Building a house on sand can be a disaster. Building a playground on it can be beneficial to Baltimore’s kids and to Baltimore’s urban environment. The premise is simple and ancient: the ground wants to be a sponge that absorbs water and feeds plant life. Humans, their buildings, and their machinery pack down that sponge to the point that it has no spaces to absorb water. The ground grows harder and dryer, which increases the packing effect. From ancient Mesopotamia to the contemporary Midwest the obvious solution has been to plow the soil to break up the packed in slabs and allow air and water back down into the ‘subsoil.’ As in The Baltimore Sun at the beginning of this school year, some local school playgrounds are getting the same treatment in an effort to stem runoff and to enrich children’s playing experience.
This past August and September, long before the recent winter winds froze the topsoil (itself beneficial to revitalizing soil), Center for Urban Environmental Research and Education at the University of Maryland Baltimore County. Schwartz reported that one inch of water took an hour and a half to be absorbed by the soil(!). And that’s not the worst he’s seen in the Baltimore region.had about a half-acre of its playground plowed in an effort to aerate the soil and encourage absorption of water. Wheeler spoke with the leader of the program, Stuart S. Schwartz, a senior scientist with the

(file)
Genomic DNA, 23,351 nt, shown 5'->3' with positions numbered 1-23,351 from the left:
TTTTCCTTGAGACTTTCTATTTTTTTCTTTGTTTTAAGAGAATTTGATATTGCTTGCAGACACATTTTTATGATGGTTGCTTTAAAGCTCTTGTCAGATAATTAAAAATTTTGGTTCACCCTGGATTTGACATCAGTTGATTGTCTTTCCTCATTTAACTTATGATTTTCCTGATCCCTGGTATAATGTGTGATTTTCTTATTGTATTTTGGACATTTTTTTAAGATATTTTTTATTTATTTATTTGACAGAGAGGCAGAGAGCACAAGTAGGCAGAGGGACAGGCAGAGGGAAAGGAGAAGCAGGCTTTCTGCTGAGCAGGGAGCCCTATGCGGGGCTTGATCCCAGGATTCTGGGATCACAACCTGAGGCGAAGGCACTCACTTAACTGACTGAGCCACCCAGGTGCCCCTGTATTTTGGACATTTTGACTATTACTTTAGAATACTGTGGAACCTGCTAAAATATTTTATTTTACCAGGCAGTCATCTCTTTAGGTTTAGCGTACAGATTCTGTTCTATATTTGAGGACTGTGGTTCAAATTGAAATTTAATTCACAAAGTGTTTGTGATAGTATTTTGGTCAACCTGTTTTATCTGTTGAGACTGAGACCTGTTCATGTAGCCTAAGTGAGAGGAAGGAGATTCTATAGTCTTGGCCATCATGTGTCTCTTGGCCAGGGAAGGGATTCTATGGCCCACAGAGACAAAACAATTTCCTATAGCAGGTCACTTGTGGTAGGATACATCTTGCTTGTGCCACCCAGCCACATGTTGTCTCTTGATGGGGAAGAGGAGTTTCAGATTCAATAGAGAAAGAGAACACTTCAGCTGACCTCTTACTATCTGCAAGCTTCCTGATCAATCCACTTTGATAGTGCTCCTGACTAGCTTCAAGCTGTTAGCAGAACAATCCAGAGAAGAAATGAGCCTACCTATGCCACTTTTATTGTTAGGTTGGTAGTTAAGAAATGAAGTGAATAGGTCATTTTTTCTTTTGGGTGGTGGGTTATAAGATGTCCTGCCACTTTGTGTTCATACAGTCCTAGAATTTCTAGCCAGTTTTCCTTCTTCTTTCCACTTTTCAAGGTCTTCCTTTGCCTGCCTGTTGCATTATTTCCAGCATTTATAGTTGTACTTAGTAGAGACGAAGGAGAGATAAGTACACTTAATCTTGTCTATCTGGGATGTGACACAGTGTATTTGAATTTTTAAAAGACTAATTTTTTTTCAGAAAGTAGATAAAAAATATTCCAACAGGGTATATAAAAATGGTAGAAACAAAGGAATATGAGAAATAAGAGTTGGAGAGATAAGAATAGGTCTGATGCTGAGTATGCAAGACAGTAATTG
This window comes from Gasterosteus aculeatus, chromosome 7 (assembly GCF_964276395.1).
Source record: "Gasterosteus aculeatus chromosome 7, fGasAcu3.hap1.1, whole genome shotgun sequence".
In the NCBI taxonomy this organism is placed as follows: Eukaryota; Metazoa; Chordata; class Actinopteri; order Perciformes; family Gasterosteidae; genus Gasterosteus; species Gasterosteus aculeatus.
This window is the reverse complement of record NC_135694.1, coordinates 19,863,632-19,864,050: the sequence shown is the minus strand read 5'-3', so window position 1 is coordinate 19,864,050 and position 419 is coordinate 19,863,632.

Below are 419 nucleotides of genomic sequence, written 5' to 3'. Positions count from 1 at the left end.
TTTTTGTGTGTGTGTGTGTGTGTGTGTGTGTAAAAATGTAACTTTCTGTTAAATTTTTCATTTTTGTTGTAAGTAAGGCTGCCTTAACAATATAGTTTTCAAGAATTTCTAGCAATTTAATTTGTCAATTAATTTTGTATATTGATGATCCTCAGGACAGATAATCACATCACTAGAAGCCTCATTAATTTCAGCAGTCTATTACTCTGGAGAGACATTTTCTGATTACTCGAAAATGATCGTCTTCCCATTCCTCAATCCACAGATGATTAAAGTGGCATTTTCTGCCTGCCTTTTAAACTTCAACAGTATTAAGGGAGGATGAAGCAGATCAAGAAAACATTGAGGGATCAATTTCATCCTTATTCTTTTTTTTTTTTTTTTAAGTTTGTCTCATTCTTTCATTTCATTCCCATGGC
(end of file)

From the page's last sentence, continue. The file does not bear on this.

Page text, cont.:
Baltimore’s schools have a great deal of asphalt about them, much of it in recreational space and prime candidates for being ripped out and repurposed. The asphalt was likely seen as an inexpensive way to level out a safe play space for kids to play their kickball, but in recent decades the environmental costs of these slabs and the changed perceptions that kids need greenery for their education and health have inspired projects to replace them.
Which is not to say all always goes according to plan: “Once the blacktop was removed, contractors found that the soil was not only hard as a rock, but full of rocks, explained Kimberly Burgess, program manager with, a consultant on the project. Fearing that the sub-soil tilling equipment might be damaged, the city directed that the top foot of that rocky earth be excavated, to be replaced with loose dirt.”
But even with that setback, the project was seen by all parties as an overall success. Here is Wheeler’s quote from the school principal: “For Deborah Sharpe, the project is already yielding educational dividends. She’s eager to see what her 485 students can learn and do on the new green landscape they’ll have when the work is finished in the next week or so. ‘In addition to the blacktop being removed and the whole area being green,” Sharpe said, it will be a better place “to explore and learn and play and just be with nature. I think the students will be so much more excited, they will be engaged and looking forward to it.'”
Aerated ground also is softer on the body than hard dirt or asphalt, so not only will the urban environment be healthier, but kids might be less prone to bumps and abrasions as they rough house during recess – probably not unlike the kids in Babylonia did while their parents plowed up the soil to revitalize their farms.